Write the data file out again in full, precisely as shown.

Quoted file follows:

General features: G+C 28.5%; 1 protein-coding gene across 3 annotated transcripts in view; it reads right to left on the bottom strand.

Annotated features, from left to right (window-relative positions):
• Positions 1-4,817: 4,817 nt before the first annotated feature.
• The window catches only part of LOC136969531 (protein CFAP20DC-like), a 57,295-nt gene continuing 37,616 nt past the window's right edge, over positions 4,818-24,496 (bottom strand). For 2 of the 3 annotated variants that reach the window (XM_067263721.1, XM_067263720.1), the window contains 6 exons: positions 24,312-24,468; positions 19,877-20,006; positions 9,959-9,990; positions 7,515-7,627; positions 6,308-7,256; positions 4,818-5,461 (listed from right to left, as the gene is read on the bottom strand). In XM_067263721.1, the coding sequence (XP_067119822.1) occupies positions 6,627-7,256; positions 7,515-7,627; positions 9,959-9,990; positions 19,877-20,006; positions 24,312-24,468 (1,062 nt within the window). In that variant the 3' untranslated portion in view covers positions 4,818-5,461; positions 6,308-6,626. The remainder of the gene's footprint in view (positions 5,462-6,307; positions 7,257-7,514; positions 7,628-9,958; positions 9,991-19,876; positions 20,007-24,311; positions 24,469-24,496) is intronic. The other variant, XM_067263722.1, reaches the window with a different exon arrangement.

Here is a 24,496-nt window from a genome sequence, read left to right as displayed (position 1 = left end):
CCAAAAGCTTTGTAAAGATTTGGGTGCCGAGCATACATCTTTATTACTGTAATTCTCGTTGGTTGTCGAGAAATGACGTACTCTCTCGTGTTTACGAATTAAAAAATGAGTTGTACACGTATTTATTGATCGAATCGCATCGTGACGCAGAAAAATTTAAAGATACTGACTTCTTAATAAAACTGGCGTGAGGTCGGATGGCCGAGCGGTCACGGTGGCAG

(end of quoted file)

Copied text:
General features: G+C 28.5%; 1 protein-coding gene across 3 annotated transcripts in view; it reads right to left on the bottom strand.

Annotated features, from left to right (window-relative positions):
• Positions 1-4,817: 4,817 nt before the first annotated feature.
• The window catches only part of LOC136969531 (protein CFAP20DC-like), a 57,295-nt gene continuing 37,616 nt past the window's right edge, over positions 4,818-24,496 (bottom strand). For 2 of the 3 annotated variants that reach the window (XM_067263721.1, XM_067263720.1), the window contains 6 exons: positions 24,312-24,468; positions 19,877-20,006; positions 9,959-9,990; positions 7,515-7,627; positions 6,308-7,256; positions 4,818-5,461 (listed from right to left, as the gene is read on the bottom strand). In XM_067263721.1, the coding sequence (XP_067119822.1) occupies positions 6,627-7,256; positions 7,515-7,627; positions 9,959-9,990; positions 19,877-20,006; positions 24,312-24,468 (1,062 nt within the window). In that variant the 3' untranslated portion in view covers positions 4,818-5,461; positions 6,308-6,626. The remainder of the gene's footprint in view (positions 5,462-6,307; positions 7,257-7,514; positions 7,628-9,958; positions 9,991-19,876; positions 20,007-24,311; positions 24,469-24,496) is intronic. The other variant, XM_067263722.1, reaches the window with a different exon arrangement.

Here is a 24,496-nt window from a genome sequence, read left to right as displayed (position 1 = left end):
CCAAAAGCTTTGTAAAGATTTGGGTGCCGAGCATACATCTTTATTACTGTAATTCTCGTTGGTTGTCGAGAAATGACGTACTCTCTCGTGTTTACGAATTAAAAAATGAGTTGTACACGTATTTATTGATCGAATCGCATCGTGACGCAGAAAAATTTAAAGATACTGACTTCTTAATAAAACTGGCGTGAGGTCGGATGGCCGAGCGGTCACGGTGGCAG